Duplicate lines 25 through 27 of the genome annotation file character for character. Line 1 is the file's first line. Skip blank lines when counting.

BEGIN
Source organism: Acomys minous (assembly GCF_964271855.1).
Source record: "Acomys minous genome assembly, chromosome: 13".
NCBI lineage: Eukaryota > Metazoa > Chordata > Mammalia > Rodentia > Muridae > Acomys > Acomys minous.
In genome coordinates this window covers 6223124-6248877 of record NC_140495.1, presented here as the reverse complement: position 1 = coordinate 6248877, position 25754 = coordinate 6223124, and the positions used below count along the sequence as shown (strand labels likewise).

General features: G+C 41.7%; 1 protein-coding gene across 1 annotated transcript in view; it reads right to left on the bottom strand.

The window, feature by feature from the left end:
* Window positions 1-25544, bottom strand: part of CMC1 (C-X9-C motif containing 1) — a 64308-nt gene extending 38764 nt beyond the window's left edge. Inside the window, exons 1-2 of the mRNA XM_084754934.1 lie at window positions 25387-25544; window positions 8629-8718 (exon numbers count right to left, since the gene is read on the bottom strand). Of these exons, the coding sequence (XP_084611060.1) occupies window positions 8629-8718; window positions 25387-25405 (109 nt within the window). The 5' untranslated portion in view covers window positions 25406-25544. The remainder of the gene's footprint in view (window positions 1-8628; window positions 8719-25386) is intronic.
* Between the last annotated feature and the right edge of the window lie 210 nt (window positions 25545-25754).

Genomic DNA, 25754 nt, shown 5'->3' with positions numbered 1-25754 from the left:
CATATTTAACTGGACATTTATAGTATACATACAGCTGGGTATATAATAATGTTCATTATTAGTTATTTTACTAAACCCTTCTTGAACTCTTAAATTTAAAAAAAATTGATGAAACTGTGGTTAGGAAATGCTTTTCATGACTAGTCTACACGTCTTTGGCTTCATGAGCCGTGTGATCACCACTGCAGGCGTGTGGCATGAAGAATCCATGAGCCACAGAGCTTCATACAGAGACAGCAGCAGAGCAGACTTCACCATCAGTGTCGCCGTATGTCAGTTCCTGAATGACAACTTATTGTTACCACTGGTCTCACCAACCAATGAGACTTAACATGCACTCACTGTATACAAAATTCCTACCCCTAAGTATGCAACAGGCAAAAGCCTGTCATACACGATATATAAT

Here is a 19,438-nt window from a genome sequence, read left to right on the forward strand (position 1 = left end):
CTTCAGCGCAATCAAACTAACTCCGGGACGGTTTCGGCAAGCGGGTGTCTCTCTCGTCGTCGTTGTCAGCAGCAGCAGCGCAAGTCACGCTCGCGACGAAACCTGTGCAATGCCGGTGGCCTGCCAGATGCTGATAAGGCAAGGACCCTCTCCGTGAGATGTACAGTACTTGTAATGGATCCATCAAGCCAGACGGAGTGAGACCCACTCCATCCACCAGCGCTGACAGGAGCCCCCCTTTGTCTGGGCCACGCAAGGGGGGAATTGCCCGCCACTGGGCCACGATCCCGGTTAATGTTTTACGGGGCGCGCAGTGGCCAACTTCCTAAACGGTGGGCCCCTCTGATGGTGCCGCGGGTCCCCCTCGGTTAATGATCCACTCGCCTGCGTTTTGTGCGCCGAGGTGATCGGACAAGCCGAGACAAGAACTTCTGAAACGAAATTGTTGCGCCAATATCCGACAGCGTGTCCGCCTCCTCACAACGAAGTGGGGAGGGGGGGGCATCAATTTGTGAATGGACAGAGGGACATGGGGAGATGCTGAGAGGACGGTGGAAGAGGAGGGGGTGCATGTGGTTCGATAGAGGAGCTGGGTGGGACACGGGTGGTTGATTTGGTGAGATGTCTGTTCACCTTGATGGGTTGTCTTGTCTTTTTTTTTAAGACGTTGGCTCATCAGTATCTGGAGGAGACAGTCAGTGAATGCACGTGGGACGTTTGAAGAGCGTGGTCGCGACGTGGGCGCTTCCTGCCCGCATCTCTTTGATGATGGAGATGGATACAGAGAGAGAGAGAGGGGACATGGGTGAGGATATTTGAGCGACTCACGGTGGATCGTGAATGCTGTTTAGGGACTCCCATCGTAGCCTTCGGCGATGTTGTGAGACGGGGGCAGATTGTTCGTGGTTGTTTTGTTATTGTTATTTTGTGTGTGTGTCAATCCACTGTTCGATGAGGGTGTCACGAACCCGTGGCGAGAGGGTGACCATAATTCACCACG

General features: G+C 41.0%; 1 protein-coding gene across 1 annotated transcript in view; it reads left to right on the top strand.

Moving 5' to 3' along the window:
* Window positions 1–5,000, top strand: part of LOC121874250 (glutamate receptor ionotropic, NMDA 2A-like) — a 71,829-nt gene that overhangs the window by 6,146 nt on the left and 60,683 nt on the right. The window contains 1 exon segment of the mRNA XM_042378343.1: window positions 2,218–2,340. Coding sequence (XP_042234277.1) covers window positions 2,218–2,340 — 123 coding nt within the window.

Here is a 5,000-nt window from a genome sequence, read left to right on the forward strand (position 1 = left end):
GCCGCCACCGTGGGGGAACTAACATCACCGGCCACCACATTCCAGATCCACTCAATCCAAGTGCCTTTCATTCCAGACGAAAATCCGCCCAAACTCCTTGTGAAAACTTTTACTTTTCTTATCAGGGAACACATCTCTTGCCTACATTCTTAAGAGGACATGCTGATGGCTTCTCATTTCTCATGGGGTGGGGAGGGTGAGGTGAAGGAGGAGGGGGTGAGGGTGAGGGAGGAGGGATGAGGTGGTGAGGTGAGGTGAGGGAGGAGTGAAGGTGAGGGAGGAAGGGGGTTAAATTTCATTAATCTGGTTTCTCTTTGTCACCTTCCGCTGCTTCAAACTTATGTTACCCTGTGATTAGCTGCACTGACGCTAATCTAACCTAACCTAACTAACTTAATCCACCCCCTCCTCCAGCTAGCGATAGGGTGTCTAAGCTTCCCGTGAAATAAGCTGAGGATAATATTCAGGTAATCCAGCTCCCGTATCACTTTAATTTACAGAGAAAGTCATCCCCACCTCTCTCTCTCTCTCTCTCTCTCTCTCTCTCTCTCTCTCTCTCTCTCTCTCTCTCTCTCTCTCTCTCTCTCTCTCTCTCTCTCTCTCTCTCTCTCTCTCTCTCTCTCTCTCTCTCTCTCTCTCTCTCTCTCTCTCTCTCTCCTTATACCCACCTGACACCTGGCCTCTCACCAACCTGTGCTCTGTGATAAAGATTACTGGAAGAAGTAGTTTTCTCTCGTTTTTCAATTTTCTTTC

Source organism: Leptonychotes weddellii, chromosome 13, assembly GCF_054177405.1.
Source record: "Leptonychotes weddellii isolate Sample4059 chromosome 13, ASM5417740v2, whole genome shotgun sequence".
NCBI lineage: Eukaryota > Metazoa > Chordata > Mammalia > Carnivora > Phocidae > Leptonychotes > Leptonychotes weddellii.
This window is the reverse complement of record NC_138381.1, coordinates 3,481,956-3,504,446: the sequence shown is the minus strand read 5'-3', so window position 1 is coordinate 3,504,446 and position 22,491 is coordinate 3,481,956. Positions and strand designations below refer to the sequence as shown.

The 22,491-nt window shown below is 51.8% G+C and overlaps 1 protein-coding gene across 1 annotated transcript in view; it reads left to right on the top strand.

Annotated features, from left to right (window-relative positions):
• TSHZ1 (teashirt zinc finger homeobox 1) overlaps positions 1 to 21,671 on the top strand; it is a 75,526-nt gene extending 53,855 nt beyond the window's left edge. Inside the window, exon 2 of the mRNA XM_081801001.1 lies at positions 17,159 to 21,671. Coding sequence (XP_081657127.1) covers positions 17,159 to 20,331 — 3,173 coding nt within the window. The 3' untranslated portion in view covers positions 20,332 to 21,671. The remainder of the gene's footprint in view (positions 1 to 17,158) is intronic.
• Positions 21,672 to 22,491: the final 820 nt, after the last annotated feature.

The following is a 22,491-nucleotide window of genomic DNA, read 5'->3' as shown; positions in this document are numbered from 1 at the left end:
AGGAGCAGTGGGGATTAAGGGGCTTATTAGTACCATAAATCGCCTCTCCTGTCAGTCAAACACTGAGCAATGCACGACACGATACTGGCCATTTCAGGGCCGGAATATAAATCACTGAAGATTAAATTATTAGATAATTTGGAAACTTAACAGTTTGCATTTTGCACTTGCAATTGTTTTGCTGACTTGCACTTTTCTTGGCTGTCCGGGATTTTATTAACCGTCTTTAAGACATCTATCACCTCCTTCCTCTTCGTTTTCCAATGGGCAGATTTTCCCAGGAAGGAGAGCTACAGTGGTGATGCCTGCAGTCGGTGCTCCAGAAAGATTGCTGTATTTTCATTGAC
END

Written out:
• Positions 21,672 to 22,491: the final 820 nt, after the last annotated feature.

The following is a 22,491-nucleotide window of genomic DNA, read 5'->3' as shown; positions in this document are numbered from 1 at the left end:
AGGAGCAGTGGGGATTAAGGGGCTTATTAGTACCATAAATCGCCTCTCCTGTCAGTCAAACACTGAGCAATGCACGACACGATACTGGCCATTTCAGGGCCGGAATATAAATCACTGAAGATTAAATTATTAGATAATTTGGAAACTTAACAGTTTGCATTTTGCACTTGCAATTGTTTTGCTGACTTGCACTTTTCTTGGCTGTCCGGGATTTTATTAACCGTCTTTAAGACATCTATCACCTCCTTCCTCTTCGTTTTCCAATGGGCAGATTTTCCCAGGAAGGAGAGCTACAGTGGTGATGCCTGCAGTCGGTGCTCCAGAAAGATTGCTGTATTTTCATTGAC